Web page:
I read articles like these and wonder: the Supremes have access to the same sources I do, so do they read any of these articles? I have read, tagged, and made notes, on my printed copy of the Affordable Care Act. While I cannot recite it from memory, I know a lot about the law, its structure, and its interconnections. I know that none of the Supremes have read it, that was discussed at the hearing. 

If I were a Supreme, and was making a decision that affected the lives and deaths of millions of people, I know I would take the time to read the legislation. To rule without even knowing what the legislation says is to rule blindly. I would do everything I could to not only listen to the people who testified in front of me, but also to research, and have my staff research, everything I could about the impacts related to my decision. While I would certainly cede to the rule of law, I would want to know everything I could about the base data. To do anything less is a complete disservice to all Americans and the rule of law on which this country was founded.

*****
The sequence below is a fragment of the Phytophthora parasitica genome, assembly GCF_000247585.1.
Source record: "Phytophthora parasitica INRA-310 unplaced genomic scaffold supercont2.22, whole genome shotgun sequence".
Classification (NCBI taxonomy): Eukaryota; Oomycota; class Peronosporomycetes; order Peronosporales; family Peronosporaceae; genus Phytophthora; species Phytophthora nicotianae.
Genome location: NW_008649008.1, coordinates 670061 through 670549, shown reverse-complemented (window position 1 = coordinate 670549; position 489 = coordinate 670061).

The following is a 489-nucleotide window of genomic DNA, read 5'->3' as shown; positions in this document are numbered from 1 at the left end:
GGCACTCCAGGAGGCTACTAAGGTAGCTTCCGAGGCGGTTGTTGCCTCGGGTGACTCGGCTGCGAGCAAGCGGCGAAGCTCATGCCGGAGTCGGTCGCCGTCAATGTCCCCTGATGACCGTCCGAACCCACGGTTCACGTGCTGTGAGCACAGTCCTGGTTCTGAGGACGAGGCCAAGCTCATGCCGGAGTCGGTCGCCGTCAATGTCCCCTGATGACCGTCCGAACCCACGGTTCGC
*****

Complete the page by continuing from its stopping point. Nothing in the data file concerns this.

Why do I care more about Americans and their health than the Supremes do? 

Today’s #HCR Moment: The Rebate Checks

Crossposted from Democratic Convention Watch

Remember the ACA facet which says that health insurers must rebate to policyholders the amount of money policyholders paid in premiums that did not go to health care costs if those costs are less than 80%/85%? The percentage was dependent on whether it was a group or individual policy. Those checks are going to go out soon, and the first paragraph of the attached letter will say:

“This letter is to inform you that you will receive a rebate of a portion of your health insurance premiums. This rebate is required by the Affordable Care Act—the health reform law.”

Kaiser has done some work on the actual numbers: